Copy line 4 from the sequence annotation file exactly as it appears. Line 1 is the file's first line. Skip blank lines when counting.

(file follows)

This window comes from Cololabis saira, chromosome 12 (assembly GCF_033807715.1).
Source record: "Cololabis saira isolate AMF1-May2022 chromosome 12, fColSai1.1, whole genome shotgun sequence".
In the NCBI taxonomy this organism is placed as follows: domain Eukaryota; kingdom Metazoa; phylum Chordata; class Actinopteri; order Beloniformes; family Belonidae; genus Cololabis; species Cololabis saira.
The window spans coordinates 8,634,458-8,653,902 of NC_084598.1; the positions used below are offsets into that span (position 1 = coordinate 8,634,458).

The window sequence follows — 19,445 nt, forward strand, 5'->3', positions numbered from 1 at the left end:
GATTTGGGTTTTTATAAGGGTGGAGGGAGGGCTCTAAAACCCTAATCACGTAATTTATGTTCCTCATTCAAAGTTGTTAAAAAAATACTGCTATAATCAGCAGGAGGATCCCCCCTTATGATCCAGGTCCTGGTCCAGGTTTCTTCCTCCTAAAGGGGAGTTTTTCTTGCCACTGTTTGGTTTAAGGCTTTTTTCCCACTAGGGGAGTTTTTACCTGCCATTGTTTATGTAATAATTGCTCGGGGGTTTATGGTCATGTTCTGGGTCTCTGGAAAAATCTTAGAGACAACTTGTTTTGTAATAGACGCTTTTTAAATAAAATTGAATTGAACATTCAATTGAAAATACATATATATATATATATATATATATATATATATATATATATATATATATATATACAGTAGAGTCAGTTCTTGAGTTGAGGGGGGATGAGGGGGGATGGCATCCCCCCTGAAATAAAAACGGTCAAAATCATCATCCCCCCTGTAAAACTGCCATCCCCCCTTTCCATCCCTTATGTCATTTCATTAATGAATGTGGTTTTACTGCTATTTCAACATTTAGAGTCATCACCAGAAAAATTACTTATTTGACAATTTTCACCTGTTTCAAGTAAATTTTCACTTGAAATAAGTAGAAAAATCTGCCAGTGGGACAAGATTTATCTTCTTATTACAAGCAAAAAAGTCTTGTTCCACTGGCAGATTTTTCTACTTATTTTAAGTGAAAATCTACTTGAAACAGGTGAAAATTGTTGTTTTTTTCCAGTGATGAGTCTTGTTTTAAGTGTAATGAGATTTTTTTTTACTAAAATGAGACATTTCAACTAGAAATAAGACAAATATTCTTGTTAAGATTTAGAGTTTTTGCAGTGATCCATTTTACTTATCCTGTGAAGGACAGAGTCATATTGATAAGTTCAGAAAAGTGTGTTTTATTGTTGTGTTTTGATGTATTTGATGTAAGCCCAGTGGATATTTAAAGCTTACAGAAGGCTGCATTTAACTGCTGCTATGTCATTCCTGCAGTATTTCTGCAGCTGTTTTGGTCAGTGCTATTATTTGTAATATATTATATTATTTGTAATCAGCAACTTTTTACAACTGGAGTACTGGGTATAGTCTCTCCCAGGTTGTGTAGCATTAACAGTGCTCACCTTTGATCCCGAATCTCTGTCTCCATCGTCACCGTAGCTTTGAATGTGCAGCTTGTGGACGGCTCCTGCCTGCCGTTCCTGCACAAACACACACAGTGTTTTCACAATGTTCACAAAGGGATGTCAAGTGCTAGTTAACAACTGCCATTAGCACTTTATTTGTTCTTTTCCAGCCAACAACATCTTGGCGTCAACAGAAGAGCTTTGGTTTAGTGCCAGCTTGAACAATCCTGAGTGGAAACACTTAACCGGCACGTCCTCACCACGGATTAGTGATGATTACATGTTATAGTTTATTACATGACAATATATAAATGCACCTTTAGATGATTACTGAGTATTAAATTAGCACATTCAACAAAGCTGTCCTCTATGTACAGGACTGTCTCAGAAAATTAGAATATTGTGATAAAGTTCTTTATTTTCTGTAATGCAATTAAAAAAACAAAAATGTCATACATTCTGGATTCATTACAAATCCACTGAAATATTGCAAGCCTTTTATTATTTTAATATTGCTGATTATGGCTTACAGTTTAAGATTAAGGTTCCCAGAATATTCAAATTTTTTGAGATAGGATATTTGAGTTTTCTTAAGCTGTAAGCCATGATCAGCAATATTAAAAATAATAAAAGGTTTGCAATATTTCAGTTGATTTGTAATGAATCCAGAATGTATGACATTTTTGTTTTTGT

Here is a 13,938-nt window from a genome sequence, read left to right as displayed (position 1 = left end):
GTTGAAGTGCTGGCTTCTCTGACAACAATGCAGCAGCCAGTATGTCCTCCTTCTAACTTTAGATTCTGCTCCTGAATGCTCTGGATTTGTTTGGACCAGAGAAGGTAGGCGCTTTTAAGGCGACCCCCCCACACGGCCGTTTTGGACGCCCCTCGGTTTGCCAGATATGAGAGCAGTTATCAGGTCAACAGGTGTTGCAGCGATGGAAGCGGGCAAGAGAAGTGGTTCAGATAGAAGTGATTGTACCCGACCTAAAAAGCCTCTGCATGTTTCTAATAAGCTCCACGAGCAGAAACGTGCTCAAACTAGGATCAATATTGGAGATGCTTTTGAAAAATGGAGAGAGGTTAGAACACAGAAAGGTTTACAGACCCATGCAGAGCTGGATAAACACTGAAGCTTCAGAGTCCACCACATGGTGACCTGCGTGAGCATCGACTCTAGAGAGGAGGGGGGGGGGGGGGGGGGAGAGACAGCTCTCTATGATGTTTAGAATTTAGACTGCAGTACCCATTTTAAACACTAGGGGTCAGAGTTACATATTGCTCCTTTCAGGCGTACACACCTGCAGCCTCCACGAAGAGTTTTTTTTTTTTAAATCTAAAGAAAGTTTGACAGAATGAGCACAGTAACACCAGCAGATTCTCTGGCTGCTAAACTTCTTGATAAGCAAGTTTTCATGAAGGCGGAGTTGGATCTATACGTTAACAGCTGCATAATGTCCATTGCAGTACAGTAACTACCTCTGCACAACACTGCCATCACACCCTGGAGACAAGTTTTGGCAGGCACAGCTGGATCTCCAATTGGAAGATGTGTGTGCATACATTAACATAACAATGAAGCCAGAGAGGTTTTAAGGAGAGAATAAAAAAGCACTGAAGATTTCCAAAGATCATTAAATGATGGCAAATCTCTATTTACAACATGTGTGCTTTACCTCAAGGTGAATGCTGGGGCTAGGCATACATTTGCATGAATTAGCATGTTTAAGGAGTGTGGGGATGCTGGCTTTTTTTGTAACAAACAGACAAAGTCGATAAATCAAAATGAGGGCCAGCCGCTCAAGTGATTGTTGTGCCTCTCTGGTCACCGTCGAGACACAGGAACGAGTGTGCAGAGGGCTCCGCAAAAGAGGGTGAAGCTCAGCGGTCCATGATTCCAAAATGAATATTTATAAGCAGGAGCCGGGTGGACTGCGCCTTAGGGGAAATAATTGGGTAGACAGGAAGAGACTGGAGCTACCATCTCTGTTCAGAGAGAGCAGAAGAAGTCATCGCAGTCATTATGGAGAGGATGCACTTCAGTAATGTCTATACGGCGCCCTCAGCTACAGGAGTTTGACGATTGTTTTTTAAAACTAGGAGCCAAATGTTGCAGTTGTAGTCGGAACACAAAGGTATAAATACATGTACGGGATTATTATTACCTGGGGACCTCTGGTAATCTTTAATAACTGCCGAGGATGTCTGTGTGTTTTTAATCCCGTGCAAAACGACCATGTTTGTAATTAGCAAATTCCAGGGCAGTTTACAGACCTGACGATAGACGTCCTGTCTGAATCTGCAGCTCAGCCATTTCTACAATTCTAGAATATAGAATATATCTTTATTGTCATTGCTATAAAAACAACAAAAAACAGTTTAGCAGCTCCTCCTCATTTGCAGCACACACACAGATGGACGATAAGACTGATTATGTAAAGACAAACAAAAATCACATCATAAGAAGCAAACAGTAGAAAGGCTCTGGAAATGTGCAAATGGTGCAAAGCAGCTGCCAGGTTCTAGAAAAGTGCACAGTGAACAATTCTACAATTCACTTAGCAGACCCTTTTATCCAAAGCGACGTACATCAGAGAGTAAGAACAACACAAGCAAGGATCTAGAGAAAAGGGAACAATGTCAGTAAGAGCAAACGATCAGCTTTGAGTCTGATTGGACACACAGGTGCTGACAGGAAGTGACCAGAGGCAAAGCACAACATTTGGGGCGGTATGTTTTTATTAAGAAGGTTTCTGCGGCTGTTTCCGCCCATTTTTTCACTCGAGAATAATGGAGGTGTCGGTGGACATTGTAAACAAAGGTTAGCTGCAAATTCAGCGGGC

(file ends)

The window spans coordinates 8,634,458-8,653,902 of NC_084598.1; the positions used below are offsets into that span (position 1 = coordinate 8,634,458).